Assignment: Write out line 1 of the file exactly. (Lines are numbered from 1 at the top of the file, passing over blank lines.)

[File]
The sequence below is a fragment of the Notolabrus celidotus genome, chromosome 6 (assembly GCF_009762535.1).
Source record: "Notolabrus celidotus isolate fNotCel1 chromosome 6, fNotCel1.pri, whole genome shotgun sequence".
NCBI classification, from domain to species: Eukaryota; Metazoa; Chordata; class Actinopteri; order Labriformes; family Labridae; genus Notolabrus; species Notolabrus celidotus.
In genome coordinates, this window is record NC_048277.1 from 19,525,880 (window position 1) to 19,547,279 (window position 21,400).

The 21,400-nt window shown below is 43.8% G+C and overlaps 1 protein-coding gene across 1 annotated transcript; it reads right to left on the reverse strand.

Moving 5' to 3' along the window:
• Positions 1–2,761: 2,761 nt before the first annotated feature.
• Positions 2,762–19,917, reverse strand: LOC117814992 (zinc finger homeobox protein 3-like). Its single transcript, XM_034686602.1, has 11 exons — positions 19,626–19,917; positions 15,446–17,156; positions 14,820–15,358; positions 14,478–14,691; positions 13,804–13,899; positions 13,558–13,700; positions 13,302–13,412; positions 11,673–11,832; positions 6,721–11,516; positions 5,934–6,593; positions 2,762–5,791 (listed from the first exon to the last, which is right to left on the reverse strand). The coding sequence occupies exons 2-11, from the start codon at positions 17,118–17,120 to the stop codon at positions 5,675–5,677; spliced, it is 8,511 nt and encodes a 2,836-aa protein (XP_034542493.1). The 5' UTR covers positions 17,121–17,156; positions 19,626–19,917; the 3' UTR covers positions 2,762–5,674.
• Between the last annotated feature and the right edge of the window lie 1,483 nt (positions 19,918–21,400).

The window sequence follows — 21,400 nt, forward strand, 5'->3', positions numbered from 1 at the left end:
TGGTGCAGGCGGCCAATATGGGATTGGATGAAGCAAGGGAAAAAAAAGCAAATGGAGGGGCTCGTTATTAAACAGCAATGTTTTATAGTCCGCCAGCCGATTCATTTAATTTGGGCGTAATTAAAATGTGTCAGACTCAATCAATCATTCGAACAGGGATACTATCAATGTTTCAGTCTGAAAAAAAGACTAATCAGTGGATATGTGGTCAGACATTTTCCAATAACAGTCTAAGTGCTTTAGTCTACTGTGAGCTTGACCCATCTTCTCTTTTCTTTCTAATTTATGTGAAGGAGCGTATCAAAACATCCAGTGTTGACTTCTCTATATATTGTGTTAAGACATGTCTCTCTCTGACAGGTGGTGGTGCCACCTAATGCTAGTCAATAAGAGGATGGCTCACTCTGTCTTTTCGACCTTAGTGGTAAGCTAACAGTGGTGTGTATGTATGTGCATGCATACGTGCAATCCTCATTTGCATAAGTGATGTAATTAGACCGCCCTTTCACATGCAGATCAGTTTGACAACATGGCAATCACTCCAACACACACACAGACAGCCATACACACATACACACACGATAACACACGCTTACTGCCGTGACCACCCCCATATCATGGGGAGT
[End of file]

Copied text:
The sequence below is a fragment of the Notolabrus celidotus genome, chromosome 6 (assembly GCF_009762535.1).